'Auto component makers must focus on quality to reduce imports'

'Auto component makers must focus on quality to reduce imports'

India’s automobile industry has been facing several quality scrutinies amid frequent incidents of vehicle recalls

The Dollar Business Bureau

The automobile industry has asked their component suppliers to focus on developing technology-based high-end products through improvisation and innovation in order to match global quality standards and reduce imports. “What the industry has achieved in last 10 years is commendable. 3x (three times) growth in revenue, 5x (five times) growth in export, but at the same time export is lower than the import. That means approximately Rs.80,000 crore sitting there, which could come on this side of ‘Make in India’ when you import it,” said Pawan Goenka, Executive Director & Group President (Automotive & Farm Sector), Mahindra & Mahindra. “We still lack technology to develop high-end components,” Goenka said citing an example of air bags that are mostly imported in India. His remark came at a time when Indian automotive industry is looking to manufacture all components within the country to minimise imports taking advantage of the “Make in India” initiative launched by the government. Though India’s automobile export increased to $11.2 billion during 2014-15, the annual import in this sector remained significantly higher, at $14 billion, registering an increase of 7.5% compared to the same period a year ago. Suzuki Motor Corporation Chairman Osamu Suzuki also urged the Indian auto component manufacturers to embrace “Quality in India” to ensure the growth of the industry. “I would like to add ‘Quality in India’ to ‘Make in India’. I believe in case all suppliers follow the ‘quality of India’ then they will overcome America and China, and they can acquire No. 1 position in the global market,” he said at a conference of Automotive Component Manufacturers Association of India (ACMA) held in New Delhi. India’s automobile industry has been facing several quality scrutinies amid frequent incidents of vehicle recalls owing to their faulty parts. “The news of recall of more than 1 million units is fluttering in global market, hence it doesn’t leave any room for doubt that quality is an important key. I request all of you to reinvest your profit which you are earning from component manufacturing in the same business,” he added. In August 2015, General Motors India recalled 1.5 Lakh units over battery issue, and Harley Davidson recalled its Street 750 Cruiser bikes over faulty fuel pump. In June-July this year, Nissan India recalled 12 thousand units to fix problems with their airbags and engine switch.  Since July 2012, more than 10 Lakh units have been recalled in India, including that of top car makers Audi India and Jaguar Land Rover. Among the country’s top car manufacturers, only Tata Motors and Volkswagen haven’t recalled any vehicle for over three years.  July 2013-June 2014 marked the worst year for India’s car manufacturers when they recalled more than 5.2 lakh units.  Analysts say that the ratio of defective components in India-made vehicles is higher than the global average.  “Approximately five-six years ago, our consultants said the world’s best companies have 0.2% defect per vehicle. Average defect in Japan and Europe stood at somewhere 0.4%. Initially hesitant to reply, when asked about where we stood, he (the consultants) finally told us that you were at 7.8% defect per vehicle,” said Vinod K Dasari, Vice President of Ashok Leyland, a leading brand in commercial vehicle segment. “We called our suppliers together and launched a massive initiative to rectify that. And today I am proud to say that over the last couple of years we have been consistently below 0.3%,” Dasari added.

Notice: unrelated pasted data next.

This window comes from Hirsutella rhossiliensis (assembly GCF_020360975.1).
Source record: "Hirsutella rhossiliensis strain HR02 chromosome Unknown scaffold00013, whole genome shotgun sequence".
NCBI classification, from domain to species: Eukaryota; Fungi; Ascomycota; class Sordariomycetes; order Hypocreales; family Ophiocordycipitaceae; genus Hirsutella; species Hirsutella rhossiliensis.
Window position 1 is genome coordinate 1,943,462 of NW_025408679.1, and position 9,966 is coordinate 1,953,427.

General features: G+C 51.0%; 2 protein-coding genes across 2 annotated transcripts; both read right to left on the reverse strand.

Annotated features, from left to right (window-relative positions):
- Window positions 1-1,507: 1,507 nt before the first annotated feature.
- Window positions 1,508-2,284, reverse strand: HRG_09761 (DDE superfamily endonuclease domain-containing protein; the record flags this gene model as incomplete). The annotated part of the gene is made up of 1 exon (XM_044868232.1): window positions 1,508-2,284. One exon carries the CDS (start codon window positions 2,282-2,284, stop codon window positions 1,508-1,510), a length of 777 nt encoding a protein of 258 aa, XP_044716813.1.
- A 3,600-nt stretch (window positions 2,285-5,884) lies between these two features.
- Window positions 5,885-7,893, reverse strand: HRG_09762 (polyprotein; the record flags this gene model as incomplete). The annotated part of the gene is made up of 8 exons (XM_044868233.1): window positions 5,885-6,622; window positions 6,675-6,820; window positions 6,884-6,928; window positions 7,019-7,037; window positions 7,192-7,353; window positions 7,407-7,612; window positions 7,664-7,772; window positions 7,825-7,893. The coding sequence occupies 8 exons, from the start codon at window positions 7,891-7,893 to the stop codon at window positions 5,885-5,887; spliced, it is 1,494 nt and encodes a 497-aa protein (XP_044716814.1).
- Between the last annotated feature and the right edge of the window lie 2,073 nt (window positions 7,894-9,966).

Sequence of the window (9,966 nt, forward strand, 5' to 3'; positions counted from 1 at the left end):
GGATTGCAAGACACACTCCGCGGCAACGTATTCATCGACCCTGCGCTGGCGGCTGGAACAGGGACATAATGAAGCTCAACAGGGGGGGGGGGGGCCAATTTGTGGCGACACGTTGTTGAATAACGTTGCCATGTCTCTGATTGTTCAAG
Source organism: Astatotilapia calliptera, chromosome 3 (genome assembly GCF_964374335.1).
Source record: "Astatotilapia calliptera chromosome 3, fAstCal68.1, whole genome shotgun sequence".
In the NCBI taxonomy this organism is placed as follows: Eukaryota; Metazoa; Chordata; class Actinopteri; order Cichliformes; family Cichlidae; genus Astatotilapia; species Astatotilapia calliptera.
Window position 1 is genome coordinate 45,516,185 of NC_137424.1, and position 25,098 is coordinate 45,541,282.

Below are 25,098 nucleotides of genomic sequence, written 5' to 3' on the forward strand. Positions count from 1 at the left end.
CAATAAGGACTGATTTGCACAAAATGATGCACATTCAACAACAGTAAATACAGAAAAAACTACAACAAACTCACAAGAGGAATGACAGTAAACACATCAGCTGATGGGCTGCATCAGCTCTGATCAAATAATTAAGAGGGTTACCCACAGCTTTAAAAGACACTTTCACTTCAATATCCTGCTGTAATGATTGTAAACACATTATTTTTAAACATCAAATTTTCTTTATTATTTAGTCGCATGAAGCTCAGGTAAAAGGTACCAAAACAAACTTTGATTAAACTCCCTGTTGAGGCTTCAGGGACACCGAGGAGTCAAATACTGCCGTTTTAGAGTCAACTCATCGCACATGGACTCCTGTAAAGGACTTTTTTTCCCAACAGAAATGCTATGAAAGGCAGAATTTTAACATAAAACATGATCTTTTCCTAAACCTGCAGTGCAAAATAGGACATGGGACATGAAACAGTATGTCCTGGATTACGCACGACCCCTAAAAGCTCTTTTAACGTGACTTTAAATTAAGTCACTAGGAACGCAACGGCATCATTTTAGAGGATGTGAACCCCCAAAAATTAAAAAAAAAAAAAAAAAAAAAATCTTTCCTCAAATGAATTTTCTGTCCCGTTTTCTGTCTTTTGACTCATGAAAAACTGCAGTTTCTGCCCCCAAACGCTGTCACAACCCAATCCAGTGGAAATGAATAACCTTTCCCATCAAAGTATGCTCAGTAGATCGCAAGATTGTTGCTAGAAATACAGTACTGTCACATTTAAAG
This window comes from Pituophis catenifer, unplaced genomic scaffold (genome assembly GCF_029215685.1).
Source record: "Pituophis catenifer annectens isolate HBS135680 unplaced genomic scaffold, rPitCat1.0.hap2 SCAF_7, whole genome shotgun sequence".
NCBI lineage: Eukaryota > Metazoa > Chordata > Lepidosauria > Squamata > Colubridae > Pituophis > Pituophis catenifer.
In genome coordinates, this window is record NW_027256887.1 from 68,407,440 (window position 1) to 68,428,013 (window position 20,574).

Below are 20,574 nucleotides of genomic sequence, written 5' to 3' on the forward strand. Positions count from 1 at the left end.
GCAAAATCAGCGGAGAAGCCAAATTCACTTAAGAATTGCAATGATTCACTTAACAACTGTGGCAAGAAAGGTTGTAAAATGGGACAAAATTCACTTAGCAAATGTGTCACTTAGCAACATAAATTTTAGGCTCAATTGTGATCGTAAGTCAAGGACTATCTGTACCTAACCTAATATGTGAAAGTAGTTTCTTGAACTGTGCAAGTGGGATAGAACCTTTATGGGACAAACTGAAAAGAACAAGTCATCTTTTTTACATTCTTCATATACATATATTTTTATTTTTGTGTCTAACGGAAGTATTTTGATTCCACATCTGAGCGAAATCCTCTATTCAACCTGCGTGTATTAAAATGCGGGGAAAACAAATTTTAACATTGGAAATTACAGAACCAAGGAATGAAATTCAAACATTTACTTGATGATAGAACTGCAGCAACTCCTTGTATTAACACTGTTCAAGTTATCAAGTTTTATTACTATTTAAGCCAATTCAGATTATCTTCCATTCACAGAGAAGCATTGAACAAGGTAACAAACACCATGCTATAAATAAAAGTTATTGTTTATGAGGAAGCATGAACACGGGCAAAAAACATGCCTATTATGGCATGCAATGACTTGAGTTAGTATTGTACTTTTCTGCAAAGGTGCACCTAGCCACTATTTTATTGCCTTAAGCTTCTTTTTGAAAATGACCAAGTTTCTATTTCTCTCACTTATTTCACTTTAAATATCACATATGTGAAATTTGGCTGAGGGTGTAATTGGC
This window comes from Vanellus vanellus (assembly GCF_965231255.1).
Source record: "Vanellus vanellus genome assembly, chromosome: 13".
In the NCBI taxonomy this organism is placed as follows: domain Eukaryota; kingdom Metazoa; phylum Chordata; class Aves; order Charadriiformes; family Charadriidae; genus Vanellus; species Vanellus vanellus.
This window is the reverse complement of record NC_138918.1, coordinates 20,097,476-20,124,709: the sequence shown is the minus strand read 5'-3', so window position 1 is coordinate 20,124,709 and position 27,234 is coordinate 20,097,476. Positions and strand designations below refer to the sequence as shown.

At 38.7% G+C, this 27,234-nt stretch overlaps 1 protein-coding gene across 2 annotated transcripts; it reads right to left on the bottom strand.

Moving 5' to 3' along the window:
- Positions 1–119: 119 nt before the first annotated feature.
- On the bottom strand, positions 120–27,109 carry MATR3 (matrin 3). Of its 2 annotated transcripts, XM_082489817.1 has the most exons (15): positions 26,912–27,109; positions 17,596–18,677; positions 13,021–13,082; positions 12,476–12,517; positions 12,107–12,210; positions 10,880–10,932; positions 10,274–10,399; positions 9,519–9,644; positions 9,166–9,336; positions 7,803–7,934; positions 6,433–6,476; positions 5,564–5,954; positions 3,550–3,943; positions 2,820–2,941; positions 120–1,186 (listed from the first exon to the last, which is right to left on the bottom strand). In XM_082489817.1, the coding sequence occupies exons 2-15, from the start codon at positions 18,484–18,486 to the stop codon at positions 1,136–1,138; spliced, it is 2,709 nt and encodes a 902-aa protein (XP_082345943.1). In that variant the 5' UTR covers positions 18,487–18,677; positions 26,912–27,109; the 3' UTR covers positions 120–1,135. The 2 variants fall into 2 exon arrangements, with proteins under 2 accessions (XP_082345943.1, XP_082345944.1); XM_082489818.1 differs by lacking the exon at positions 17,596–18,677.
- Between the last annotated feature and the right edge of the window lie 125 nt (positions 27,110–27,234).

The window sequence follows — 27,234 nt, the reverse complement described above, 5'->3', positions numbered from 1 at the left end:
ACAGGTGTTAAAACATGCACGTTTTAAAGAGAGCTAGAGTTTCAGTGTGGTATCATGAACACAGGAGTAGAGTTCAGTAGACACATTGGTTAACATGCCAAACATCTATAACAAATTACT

September 05, 2015 | 3:32pm IST.


The Dollar Business Bureau - Sep 05, 2015 12:00 IST